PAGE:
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On

April 23, 2015, America Walks offered a webinar titled "Lighter, Quicker, Cheaper And
Healthier. Transforming the built environment to improve health outcomes can take years, if not
decades. The webinar focused on short term, low cost, yet high impact strategies for improving
streets, public spaces, and buildings across the country that can lead to longer-term change. Kate
Rube and her team at Project for Public Spaces, along with Jennifer Smith from Greater Kennedy
Plaza, presented health-promoting Lighter, Quicker, Cheaper approaches, including active
recreation amenities, street redesigns that prioritize people, and farmers market stands. The
webinar challenged participants to create great public places that attract people and provide
multiple ways to improve health in their own communities.

America Walks received many questions and comments from attendees. Kate Rube and Kelly Verel
of Project for Public Spaces offered their expertise to help continue the conversation and answer
the questions below.

Do you have any advice/strategies to work with city government to support these efforts? I'm
wondering specifically with the wayfinding signage- it's technically against our city ordinance
to put up this type of signage and I'm wondering how other cities have handle similar
obstacles...and/or if they have had any success changing city policy to support the signage.

City policies are a common barrier to many of the Lighter, Quicker, Cheaper (LQC) strategies
included in the webinar, unfortunately. There are two options - you can work with the City to
change that policy banning signage, or you can move forward without permission and see what the
reaction is to wayfinding signage. Read about how this exact issue in Raleigh, NC gained traction:
http://www.citylab.com/design/2015/02/diy-wayfinding-signs-are-about-to-go-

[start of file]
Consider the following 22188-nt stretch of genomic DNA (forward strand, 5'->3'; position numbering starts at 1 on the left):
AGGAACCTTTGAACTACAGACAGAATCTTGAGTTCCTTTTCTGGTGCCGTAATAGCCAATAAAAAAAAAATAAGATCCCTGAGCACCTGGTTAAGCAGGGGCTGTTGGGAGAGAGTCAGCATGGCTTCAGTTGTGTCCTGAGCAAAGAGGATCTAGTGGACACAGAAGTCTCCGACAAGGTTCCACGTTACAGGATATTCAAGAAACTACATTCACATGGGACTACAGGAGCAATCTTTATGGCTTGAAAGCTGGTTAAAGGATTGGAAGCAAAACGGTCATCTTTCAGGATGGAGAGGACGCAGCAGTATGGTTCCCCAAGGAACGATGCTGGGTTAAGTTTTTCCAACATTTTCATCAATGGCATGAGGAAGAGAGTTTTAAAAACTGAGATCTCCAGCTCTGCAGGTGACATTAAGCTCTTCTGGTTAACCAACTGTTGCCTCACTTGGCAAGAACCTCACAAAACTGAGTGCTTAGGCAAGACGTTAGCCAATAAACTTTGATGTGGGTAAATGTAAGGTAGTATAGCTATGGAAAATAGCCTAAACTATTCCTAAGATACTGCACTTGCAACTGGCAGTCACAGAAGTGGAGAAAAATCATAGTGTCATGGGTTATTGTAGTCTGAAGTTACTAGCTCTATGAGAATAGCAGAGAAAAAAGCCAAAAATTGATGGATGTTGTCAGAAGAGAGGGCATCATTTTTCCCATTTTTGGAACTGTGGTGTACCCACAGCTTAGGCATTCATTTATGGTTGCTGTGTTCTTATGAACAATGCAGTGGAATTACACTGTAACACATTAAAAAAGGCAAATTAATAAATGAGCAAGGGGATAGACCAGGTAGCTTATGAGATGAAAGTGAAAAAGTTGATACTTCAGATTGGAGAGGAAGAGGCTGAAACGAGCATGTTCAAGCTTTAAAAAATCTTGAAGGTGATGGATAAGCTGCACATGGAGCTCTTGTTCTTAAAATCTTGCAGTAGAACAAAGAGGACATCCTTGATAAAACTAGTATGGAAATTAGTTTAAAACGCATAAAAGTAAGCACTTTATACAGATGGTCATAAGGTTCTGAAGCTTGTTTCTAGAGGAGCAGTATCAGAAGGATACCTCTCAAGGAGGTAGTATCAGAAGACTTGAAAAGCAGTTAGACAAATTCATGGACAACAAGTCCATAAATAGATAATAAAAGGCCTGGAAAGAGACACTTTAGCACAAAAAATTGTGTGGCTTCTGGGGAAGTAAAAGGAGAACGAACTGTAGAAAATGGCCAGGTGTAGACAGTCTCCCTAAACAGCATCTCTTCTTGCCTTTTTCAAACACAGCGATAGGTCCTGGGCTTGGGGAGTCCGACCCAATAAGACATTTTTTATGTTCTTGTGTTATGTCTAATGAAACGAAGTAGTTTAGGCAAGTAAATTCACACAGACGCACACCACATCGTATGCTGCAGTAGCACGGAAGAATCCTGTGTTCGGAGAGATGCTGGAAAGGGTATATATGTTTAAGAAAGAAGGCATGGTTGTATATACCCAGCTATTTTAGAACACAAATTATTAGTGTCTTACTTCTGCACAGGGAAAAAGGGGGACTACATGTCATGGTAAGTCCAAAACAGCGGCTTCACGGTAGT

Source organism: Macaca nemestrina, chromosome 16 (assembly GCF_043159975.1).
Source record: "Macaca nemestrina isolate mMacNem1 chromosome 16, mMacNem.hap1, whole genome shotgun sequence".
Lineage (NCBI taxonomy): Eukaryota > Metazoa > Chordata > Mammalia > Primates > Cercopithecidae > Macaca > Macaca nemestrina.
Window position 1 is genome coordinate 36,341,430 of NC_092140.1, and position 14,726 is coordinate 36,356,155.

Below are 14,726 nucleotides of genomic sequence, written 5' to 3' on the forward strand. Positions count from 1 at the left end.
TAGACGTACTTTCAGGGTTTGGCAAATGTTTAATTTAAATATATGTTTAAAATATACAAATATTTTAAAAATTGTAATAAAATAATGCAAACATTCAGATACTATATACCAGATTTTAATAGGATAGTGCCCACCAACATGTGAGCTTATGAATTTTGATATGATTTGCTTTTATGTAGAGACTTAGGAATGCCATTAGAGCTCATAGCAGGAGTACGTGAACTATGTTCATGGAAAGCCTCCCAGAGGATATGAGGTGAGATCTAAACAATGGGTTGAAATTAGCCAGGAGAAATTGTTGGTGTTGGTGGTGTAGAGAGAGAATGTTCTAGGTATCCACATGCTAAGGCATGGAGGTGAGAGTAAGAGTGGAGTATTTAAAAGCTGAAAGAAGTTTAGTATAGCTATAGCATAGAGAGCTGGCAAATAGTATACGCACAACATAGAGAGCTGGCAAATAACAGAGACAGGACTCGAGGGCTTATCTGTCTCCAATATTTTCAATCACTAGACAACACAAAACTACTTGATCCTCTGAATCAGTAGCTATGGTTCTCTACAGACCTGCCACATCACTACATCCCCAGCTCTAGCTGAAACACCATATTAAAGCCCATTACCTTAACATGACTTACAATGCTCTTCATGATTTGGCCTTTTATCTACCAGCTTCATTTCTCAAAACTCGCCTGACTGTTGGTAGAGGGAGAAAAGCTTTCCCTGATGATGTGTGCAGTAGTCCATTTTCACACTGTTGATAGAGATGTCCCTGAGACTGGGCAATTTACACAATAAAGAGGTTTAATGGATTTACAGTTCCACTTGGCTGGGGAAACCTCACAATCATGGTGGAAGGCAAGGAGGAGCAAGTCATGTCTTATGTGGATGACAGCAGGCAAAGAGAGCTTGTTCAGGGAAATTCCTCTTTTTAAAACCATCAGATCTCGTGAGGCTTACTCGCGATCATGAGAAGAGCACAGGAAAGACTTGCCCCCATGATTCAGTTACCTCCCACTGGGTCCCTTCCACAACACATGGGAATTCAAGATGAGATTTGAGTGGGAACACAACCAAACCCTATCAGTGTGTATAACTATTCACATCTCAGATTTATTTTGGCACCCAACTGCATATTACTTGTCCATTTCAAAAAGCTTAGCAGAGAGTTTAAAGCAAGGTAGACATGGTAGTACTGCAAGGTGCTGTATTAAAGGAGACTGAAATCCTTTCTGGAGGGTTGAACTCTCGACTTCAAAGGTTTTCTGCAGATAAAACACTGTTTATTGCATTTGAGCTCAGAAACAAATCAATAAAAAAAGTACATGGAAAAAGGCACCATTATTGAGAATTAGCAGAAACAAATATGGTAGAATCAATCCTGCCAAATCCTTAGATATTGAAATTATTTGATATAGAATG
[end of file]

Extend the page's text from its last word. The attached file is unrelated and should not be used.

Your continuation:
mainstream/386081/

It would be great if examples included smaller cities and rural communities.

Many of the LQC examples given can be used in smaller cities/rural communities - the population
doesn't really make a difference. Farmers markets are found all over the US - in all sizes of
communities - and should consider any one of the examples given in the PPT. One way a rural
community may even try something a little different at a farmers market is to invite backyard
growers to sell or even give away excess produce (who doesn't have too much summer
squash/zucchini in August) at their local farmers market. For these tactics to work you don't need
large, urban communities - you need suitable public spaces and willing community members to
make them happen.


It would be interesting to see some examples for suburban communities that are not walkable.

Similar to smaller cities/rural communities mentioned above, our suburbs are also home to farmers
markets and any one of them could try any of the Healthy LQC methods that we suggest. On the
transportation side of things, some strategies to consider are creating or enhancing small
destinations - mini-parks, plazas, markets, etc. within people's neighborhoods that people can walk
or bike to safely. Many of the strategies included in the webinar - striping for bike lanes, for

example, or wayfinding signage, can be utilized in suburban areas.



Any suggestions for encouraging churches to allow use of their often huge parking lots that go
unutilized 6 out of 7 days of the week? Follow-up comment. Churches often cite liability
concerns as the reason for saying 'no'.

We don't have very much experience working directly with churches, but they are certainly great
potential spaces because they are larger underused 5-6 days of the week. Is there a way that the
organizing entity can take over partial liability for the event, much as a special event does, e.g, a
festival, carnival, etc.? A good model could be the joint use agreements developed for many school
playgrounds that have dealt with liability concerns for use of the space during non-school hours.
See: http://changelabsolutions.org/publications/what-is-JUA

What is the quickest ROI for communities to achieve the safest streets? What about 7 lane
roads? Medians are expensive, yet people still need to cross these streets without getting killed.
What do you suggest??

It's hard to define a specific solution without knowing the context and issues of a site. You could
look at some of the resources FHWA has for prioritizing safety improvements:

1) http://pedbikesafe.org/
2) http://safety.fhwa.dot.gov/systemic/

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